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French warned over heavy metals in canned tuna
Photo: Iwan Gabovitch/Flickr

French warned over heavy metals in canned tuna

Oliver Gee · 21 Apr 2016, 10:56

Published: 21 Apr 2016 10:56 GMT+02:00
Updated: 21 Apr 2016 10:56 GMT+02:00

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Leading consumer group 60 Millions de Consumateurs has come out with another worrying report, just weeks after over 100 supermarket items and household products were blacklisted for their dangerous contents. 
The group studied 15 popular brands of tuna including Petit Navire, Saupiquet, and Connétable, as well as those from retailers like Carrefour, Auchan, Leader Price, and Casino.
It found that while none of the tuna cans contained Bisphenol A (also known as BPA - a compound used to make plastic), there were plenty of other worrying things inside France's tuna cans. 
For example, all the brands tested contained the metals mercury, arsenic and cadmium - but all to different degrees.
The report suggested that if you're still going to be angling for tuna no matter the contents, your best bet is Leader Price, due to having the lowest metal levels overall.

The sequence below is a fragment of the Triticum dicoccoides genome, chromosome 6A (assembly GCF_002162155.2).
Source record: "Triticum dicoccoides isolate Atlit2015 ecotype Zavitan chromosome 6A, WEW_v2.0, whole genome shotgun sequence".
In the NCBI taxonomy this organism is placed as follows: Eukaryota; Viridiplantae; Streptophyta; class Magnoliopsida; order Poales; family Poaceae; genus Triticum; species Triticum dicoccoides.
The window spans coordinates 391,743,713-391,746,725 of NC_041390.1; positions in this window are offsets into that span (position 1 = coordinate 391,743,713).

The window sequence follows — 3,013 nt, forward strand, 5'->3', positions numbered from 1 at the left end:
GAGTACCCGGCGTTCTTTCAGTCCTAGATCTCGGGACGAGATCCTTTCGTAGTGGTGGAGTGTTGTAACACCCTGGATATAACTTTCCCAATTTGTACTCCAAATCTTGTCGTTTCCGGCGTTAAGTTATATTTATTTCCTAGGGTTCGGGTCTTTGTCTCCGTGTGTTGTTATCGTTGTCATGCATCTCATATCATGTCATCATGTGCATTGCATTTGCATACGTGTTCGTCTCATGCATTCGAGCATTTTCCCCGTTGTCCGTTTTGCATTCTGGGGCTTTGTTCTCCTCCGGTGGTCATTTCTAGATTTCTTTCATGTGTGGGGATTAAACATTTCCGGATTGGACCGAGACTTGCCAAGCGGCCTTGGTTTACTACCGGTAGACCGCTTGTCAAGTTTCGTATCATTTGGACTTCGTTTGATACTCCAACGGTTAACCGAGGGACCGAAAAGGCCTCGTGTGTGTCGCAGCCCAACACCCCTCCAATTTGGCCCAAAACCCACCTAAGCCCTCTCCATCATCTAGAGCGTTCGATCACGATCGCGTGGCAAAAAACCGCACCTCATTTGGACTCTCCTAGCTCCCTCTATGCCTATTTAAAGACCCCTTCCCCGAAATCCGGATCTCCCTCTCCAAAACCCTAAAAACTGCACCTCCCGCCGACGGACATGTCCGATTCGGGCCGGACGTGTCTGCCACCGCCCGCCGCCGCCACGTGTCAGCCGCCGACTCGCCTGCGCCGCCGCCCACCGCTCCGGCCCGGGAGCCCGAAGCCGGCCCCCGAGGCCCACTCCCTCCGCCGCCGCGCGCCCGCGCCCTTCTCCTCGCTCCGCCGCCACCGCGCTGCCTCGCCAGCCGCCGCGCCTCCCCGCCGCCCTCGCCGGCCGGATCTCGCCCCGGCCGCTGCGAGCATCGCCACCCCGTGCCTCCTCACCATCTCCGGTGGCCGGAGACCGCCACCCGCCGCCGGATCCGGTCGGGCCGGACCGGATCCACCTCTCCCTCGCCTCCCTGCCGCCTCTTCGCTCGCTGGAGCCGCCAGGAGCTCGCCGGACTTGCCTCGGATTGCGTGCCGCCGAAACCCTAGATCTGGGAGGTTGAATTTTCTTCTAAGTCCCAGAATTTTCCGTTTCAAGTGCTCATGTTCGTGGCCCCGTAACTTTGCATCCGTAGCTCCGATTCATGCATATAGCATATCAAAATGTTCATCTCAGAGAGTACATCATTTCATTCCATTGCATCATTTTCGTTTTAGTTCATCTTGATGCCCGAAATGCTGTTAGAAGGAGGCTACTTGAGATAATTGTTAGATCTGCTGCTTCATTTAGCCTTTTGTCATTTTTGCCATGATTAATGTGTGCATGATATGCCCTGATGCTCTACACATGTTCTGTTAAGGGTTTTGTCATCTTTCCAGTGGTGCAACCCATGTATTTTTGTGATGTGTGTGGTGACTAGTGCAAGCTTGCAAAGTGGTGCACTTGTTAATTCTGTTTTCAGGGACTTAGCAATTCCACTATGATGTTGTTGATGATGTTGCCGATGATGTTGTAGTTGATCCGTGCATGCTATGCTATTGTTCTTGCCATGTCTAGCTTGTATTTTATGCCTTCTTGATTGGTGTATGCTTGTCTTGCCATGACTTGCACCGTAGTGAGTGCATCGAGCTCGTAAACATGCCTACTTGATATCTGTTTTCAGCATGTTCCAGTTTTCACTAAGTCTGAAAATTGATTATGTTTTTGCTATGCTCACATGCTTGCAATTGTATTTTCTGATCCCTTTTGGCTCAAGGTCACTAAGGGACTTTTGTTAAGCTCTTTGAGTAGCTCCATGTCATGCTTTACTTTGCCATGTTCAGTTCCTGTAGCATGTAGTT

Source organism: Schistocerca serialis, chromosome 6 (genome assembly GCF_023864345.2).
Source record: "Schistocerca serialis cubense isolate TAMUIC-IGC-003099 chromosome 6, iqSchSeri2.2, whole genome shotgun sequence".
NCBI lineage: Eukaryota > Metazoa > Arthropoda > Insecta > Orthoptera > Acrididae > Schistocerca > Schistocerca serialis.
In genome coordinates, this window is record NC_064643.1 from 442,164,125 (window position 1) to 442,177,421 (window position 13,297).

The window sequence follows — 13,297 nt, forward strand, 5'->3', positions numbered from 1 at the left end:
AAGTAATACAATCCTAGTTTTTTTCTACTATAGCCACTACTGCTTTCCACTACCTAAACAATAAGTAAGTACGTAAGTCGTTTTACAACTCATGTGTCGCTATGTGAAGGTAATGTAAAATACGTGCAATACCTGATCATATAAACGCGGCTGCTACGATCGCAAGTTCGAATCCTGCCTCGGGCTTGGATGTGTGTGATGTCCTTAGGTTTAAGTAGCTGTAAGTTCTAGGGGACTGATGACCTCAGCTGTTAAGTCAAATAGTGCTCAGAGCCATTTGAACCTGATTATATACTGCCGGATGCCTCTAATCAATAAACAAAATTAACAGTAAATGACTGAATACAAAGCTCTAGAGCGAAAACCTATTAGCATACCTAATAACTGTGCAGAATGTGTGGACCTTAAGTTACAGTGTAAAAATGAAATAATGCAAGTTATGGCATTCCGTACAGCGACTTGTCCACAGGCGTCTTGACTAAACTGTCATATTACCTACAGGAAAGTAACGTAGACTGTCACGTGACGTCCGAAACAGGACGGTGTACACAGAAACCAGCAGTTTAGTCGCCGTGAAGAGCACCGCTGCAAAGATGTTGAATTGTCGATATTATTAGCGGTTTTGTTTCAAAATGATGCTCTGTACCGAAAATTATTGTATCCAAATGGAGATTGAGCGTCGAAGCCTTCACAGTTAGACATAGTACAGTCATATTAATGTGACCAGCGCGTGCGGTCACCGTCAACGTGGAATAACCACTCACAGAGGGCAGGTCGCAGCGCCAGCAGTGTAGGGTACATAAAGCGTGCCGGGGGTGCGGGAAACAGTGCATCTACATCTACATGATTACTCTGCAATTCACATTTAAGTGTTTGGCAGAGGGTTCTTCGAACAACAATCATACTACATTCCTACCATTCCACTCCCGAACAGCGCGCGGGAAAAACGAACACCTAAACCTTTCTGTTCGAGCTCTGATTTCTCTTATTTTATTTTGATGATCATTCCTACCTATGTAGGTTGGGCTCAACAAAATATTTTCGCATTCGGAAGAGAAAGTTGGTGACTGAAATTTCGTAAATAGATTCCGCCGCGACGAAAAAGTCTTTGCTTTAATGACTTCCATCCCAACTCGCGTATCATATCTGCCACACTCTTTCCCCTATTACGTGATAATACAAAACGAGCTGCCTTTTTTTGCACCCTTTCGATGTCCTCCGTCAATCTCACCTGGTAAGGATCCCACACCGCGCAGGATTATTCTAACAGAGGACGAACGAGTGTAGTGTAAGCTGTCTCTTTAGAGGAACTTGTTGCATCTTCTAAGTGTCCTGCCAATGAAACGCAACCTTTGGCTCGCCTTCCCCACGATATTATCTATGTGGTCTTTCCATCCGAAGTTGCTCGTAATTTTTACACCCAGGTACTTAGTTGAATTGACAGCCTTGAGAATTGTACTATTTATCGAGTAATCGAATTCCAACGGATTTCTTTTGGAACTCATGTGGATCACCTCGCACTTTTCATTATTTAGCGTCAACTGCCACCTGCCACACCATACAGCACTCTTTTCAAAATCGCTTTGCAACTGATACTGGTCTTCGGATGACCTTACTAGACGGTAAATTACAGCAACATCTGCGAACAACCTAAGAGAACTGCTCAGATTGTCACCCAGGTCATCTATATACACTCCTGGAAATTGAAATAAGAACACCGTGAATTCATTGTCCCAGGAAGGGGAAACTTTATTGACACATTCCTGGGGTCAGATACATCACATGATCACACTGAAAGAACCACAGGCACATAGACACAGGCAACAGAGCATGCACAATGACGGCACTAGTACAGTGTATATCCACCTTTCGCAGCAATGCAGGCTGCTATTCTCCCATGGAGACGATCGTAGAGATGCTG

Three tuna brands were singled out containing more than the regulatory amount of mercury, which is 1 mg per kg. These were Petit Navire, Capitaine Nat' and Odyssée (from Intermarché).
When it came to arsenic levels, Capitaine Nat' clocked up 1.7mg per kg, a rate nearly six times as high as that from Carrefour's home brand. 
But, unless you're pregnant, you shouldn't be overly concerned, said health expert Dr Alain Ducardonnet.
"Sure, there are traces of mercury in fish, but only in infinitesimal quantities," he told BFMTV, adding that the metal plays a part in the functioning of cells and enzymes. 
He added, however, that it could be harmful to the brain development of unborn children, the channel reported. 
"Pregnant women should eat fish in limited quantities," he said. 
Story continues below…
Besides potentially dangerous metals, the study also found that France's tuna cans contained some unsavoury products, three of the brands containing traces of tuna heart.
Five of the products had a notable amount of bones inside, and tuna from the brand Cora even contained traces of the fish's reproductive egg cells. 
The magazine was quick to note that the codes of practice don't actually prohibit other parts of a fish (besides fillets) being inside the tin, but added that these were "unappetizing ingredients" to say the least. 
To order the May issue of the mag, click here
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